Ebook Buyers: Can You Afford To Lose Them?

January 29th, 2012

ereader photoI recently read a guest post by Chris Keys, author of The Fishing Trip – A Ghost Story and Reprisal!: The Eagle Rises!, about the difficulties of selling self-published books.  According to Chris, he’s only sold about a dozen books.  It seems typical of independent authors, but here’s the catch: I looked for Chris’ book The Fishing Trip – A Ghost Story on Amazon and found that he only had it in print. (Update: Chris has now jumped on board and has his books in multiple formats, as well as taking advantage of the Kindle Unlimited program)

What really bothers me about this is that he used CreateSpace to publish his book.  I would think putting out a Kindle edition as well as a print edition would have been a no brainer.  It’s really too bad Chris didn’t go with both because I was poised to purchase an eBook edition, provided the price was right, on the spot.  I wishlisted the book, but that doesn’t mean I’ll remember to go back and buy it later.

I’m left wondering how many indie author sales are lost because of this kind of shortsightedness.  Between earning higher profits on lower prices and the immediate delivery (aka immediate gratification) of eBooks, how can anyone afford not to publish in electronic format?  That’s especially true now that epublishing is free on major bookseller sites like Barnes & Noble and Amazon and through 3rd party distributors like Draft2Digital and BookBaby.

I suppose many authors cringe at the idea of formatting their manuscript into eBook format. It’s not as difficult as you might think, though it does take some time. There are numerous articles on the web on how to do this, including “How to Format Ebooks” by Jamie Wilson and “Smashwords Style Guide” by Mark Coker. If you use Adobe InDesign, check out EPUB Straight to the Point by Elizabeth Castro. For basics on Kindle formatting browse Joshua Tallent’s Kindle Formatting web site.

If you still don’t want to try formatting your own book (or find you just can’t wrap your mind around it) then find someone who can. Indie Author April L. Hamilton of Publetariat warns us of taking the cheap route and simply converting a manuscript rather than having it formatted properly. It’s better to spend a little money on putting out a great book, than lose readers due to poor formatting.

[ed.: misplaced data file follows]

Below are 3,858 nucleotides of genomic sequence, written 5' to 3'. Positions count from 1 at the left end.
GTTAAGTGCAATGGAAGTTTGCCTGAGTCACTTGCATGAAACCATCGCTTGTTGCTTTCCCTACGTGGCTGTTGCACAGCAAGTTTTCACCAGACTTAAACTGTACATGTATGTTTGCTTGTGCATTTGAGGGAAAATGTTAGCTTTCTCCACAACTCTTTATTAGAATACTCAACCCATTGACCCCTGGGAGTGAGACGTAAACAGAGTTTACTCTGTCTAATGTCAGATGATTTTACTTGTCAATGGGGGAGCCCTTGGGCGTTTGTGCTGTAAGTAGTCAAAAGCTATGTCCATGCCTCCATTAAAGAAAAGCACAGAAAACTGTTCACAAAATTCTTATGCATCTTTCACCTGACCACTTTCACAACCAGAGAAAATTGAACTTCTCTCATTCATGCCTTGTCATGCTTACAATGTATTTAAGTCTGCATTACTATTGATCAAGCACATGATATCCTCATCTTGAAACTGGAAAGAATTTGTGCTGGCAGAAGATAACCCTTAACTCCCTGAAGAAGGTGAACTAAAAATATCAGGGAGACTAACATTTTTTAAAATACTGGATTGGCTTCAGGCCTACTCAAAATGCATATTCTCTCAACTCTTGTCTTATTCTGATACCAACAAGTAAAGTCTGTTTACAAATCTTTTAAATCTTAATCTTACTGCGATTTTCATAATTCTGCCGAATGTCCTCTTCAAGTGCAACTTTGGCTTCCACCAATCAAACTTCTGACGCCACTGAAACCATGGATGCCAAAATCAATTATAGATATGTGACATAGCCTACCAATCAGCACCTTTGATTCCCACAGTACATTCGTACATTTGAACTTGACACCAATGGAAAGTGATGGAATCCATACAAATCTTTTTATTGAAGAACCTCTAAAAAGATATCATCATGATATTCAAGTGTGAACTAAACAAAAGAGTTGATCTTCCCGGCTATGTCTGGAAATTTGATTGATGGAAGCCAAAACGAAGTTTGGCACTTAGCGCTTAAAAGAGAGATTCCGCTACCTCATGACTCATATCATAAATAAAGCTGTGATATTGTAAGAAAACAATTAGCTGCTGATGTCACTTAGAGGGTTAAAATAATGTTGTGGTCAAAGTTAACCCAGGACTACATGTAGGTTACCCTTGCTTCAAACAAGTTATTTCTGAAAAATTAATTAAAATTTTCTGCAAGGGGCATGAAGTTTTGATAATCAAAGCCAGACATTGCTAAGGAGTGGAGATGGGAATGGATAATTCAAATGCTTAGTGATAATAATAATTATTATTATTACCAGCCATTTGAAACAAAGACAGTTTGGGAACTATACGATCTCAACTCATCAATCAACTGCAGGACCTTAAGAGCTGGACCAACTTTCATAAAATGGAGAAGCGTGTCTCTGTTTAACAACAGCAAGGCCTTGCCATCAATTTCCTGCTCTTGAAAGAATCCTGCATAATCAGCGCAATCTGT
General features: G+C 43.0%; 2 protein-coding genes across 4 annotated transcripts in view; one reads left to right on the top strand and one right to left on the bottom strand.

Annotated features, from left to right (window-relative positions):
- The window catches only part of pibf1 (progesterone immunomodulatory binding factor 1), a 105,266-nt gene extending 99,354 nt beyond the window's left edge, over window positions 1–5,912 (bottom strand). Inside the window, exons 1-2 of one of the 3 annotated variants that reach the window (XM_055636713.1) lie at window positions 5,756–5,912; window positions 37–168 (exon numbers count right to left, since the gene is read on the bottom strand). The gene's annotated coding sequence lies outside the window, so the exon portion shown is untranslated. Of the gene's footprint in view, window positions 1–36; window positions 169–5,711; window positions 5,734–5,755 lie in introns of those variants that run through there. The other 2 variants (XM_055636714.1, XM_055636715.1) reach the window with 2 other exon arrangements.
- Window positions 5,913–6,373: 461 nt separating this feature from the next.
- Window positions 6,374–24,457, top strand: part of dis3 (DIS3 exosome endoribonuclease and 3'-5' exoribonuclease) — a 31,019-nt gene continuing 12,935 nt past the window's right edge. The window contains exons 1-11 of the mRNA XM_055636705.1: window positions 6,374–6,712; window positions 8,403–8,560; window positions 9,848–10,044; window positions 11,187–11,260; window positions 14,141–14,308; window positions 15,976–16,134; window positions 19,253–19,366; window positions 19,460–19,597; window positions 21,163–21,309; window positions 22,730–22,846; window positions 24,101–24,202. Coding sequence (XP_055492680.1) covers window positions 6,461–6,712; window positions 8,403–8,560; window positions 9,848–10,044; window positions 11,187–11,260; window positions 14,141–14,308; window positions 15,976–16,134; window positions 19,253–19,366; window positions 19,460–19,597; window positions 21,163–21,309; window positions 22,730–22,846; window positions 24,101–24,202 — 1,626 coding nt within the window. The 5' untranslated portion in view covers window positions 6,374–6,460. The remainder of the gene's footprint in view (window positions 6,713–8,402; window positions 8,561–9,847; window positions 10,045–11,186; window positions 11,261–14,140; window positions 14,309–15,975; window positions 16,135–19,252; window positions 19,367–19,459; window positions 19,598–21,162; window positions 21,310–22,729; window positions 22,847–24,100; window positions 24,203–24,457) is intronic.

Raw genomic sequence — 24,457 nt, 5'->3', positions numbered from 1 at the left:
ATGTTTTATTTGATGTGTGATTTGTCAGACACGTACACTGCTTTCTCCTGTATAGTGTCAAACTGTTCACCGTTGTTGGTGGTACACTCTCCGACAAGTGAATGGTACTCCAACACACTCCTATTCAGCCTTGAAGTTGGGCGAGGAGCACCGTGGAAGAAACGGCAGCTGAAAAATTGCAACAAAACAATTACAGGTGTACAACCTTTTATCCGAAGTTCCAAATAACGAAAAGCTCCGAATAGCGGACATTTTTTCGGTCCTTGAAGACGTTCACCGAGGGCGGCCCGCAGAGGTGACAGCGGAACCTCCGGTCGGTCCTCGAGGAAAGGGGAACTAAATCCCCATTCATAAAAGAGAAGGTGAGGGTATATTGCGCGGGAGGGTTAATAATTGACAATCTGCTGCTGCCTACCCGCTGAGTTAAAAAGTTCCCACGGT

Formatting is different from conversion in that formatting standardizes the manuscript and creates any companion files needed for the eBook while conversion is simply loading the work into a program and clicking a button. Conversion is easy. Formatting takes more time and effort.

Regardless of whether you choose to do it yourself or have someone else do it for you, if you want to get your book into the hands of more readers, don’t neglect the eBook format.

How important are multiple formats, especially ebooks, to you?

Photo by The Daring Librarian

Painful DRMs And Ebook Pricing

January 22nd, 2012

ebook photoI am not an early adopter. I love gadgets, but I like to wait until most of the bugs have been worked out. Then I wait a little longer until I’m sure it’s a tool I’m really going to use and not a toy I’ll toss aside in a couple of months. So I was really excited about finally buying an eReader last month.

Alas, my excitement was short lived upon discovering my new gadget couldn’t read several of my previously downloaded books. No problem, I thought. I’d just convert them with this nifty software I’d read about.

Wrong! Until that moment I had little understanding just how DRMs affected me personally. Suddenly I’m faced with undesirable choices: a) pay for yet another eBook version, b) read it on my laptop or smartphone (doable, but not exactly comfortable), c) learn to strip the DRMs from my eBooks, d) forget the whole thing. While b and d are the simplest solutions, I am actually hovering between paying what I considerate an exorbitant amount for an eBook and learning how to “pirate” my own books for my own personal use, which brings me to my topic: eBook pricing.

Traditional publishers have missed the boat when it comes to eBook pricing. In fact, many aren’t even on the loading dock. As JA Konrath points out in his post “Ebook Pricing,” customers want to pay less for eBooks than they would for a hard copy. It’s always made sense to me as a customer, but as a business person/Independent Author I wondered if it was wise to price an eBook low. If Konrath’s numbers are to be believed, however, the lower the price, the better the sales, the more money you can pocket.

With so many eBook avenues opening up to Independent Authors from Amazon’s Digital Text Platform for Kindle to Barnes and Noble’s new PubIt! pricing for high sale volume seems the better choice.

What are your thoughts on DRMs and eBook pricing?

Author generated links:
April Hamilton’s post “Avast Ye Lubbers and Hear Ye Me Pirates” on eBook piracy tells of an honest woman pushed into piracy.

Photo by TheCreativePenn